The Statement of Profit or Loss is one of the main financial statements that businesses prepare. It contains exclusive information that other financial statements do no show. The statement is a combination of the revenues of a business, and its expenses.

One of these expenses and an important part of any Statement of Profit or Loss is the Cost Of Goods Sold (COGS).

The Cost Of Goods Sold consists of all the expenses that businesses incur on the production or purchase of goods they sell. COGS mainly applies to businesses that deal in inventories whether purchased, for instance, retailers, or produced, for instance, manufacturing businesses.

As the name suggests, the Cost Of Goods Sold only relates to goods that a business sells to its customers. However, for service-based businesses, the Cost Of Goods Sold maybe a little bit different as usually there is no physical inventory for them.

Before service-based businesses can understand how to calculate COGS for them, it is important to know what COGS is.

What is the Cost of Goods Sold?

As mentioned above, Cost Of Goods Sold is all the costs of a business that relate to the products it sells, whether manufactured or purchased. However, essentially, the COGS comprises of all the direct costs of a business that it incurs on its goods sold.

Direct costs consist of material and labor costs that directly attribute to the costs of products. It does not consist of indirect costs of a business such as marketing and selling expenses. Indirect costs do not attribute to the cost of a product.

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The COGS is a variable cost for businesses. That means the higher the number of products a business sells, the more its COGS will be. On the other hand, if a business does not sell any products, it will have no COGS. The COGS of a business depends on its number of products sold.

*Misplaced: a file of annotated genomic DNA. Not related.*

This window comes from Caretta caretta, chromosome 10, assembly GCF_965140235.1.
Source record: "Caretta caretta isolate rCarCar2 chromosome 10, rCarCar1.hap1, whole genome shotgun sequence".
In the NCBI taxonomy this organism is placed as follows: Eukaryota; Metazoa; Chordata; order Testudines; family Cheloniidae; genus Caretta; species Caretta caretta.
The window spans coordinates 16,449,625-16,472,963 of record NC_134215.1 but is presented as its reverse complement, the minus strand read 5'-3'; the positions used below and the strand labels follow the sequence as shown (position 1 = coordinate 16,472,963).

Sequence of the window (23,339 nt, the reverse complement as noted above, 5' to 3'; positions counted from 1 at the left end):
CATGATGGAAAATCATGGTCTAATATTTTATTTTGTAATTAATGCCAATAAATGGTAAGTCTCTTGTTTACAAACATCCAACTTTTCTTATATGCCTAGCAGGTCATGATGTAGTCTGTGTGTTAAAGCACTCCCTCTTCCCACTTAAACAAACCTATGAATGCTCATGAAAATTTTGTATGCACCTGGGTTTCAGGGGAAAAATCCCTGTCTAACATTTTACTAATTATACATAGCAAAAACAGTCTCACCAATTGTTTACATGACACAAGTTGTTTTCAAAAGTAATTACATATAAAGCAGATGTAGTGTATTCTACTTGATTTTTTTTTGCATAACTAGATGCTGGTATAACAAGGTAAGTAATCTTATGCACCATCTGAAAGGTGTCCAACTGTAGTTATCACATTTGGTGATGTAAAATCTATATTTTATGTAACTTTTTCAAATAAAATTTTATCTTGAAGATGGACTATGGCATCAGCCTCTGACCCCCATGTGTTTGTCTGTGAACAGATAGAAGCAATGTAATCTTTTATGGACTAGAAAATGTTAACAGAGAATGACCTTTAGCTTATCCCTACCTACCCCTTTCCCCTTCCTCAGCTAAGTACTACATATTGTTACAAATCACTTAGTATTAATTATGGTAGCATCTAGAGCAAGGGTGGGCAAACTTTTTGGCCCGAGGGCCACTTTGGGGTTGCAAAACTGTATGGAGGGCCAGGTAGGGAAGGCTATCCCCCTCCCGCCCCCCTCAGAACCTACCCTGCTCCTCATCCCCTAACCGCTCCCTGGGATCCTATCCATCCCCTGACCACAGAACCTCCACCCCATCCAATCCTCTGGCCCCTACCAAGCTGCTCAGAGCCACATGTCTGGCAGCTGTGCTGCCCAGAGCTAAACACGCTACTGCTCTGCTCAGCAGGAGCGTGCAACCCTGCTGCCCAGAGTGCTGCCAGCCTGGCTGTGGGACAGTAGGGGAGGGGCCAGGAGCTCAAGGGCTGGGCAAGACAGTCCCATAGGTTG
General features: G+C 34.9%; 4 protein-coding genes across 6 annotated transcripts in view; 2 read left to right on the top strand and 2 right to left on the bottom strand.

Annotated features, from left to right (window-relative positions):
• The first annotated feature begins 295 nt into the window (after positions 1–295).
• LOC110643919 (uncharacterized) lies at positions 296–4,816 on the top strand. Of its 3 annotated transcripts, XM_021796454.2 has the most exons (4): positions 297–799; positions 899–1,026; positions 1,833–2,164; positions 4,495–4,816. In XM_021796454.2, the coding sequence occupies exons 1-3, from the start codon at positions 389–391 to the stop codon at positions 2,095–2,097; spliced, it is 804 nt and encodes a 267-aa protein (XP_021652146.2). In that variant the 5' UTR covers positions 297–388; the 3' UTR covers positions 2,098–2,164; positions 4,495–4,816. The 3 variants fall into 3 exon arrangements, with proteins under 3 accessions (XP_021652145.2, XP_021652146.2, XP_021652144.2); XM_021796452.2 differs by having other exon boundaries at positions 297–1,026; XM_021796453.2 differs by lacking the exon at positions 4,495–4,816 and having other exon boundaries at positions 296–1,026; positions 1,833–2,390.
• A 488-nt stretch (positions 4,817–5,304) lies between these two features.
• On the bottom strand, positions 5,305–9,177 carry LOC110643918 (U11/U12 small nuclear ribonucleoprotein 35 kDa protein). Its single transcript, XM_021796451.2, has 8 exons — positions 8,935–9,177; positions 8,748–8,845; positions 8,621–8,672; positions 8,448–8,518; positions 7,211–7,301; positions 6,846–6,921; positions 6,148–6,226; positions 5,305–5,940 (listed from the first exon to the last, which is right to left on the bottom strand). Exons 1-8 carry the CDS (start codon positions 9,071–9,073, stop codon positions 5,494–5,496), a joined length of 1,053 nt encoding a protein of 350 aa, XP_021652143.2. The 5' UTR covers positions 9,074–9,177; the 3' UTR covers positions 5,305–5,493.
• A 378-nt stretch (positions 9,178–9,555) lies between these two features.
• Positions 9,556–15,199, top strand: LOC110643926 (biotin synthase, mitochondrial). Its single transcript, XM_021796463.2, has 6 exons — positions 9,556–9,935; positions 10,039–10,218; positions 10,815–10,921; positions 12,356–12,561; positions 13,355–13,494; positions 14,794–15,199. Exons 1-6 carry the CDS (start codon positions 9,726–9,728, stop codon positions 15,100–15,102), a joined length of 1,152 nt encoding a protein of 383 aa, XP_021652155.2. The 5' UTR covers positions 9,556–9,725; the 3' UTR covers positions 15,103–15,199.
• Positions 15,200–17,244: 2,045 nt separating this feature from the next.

That is different from other types of expenses that a business incurs regardless of whether it makes any sales or not. For example, a business has to pay rent regardless of its number of products sold.

In the context of service-based businesses, COGS includes all the goods that are necessary for the sale of services.

Similarly, since COGS only consists of direct costs, the COGS for a business will also consider only goods that are directly related to the provision of services. Any costs borne on goods that do not directly relate to the provision of services are not a part of COGS.

Cost of Goods Sold for Service

Sometimes, businesses may also have Cost Of Goods Sold for service. For example, when a service-based business charges for the items it uses in the provision of service to the clients, then it must also calculate the Cost Of Goods Sold.

These instances are rare as most businesses already account for the cost of goods that they use in the provision of services in the price of their service. However, some businesses work on a job system with clients, where clients agree to pay all expenses and a predetermined profit percentage to the business.

 In those cases, Cost Of Goods Sold may directly be a part of the services provided.

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One example of a service-based business that also sells goods is a gym, which is a type of service-based business but may also sell supplements considered as goods rather than services.

Similarly, a hospital that provides service in the form of treatment to the patient also sells medicines to patients considered goods rather than services. Practically, there are also many other examples of service-based businesses that may also deal with goods.

Calculating Cost Of Goods Sold

The calculation of Cost Of Goods Sold is straightforward whether for service-based business or other business.

The calculation involves adding the opening balance of inventory and the total purchases of the business and subtracting the closing balance of inventory from it. The formula for COGS is as below:

Cost Of Goods Sold = Opening Inventory + Purchases – Closing Inventory

For example, a service-based business charges the goods it uses to its clients. The business had a closing inventory of $1,000 in the previous period, which is the opening inventory for the current period. It purchased further goods worth $2,000 during the period.

It’s closing balance for goods at the end of the period was $500. Therefore, the Cost Of Goods Sold for the business will be $2,500 ($1,000 + $2,000 – $500). The business can charge the Cost Of Goods Sold in its financial statements.

Conclusion

The Cost Of Goods sold is an important item in the Statement of Profit or Loss of any business. It is particularly crucial for businesses that deal with inventories or goods.

However, sometimes it may also apply to service-based businesses. COGS mainly consist of direct costs.

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Therefore, for service-based businesses, it will also consist of goods that they use directly in the provision of their services. Businesses, whether dealing in goods or services, can calculate COGS using the same formula.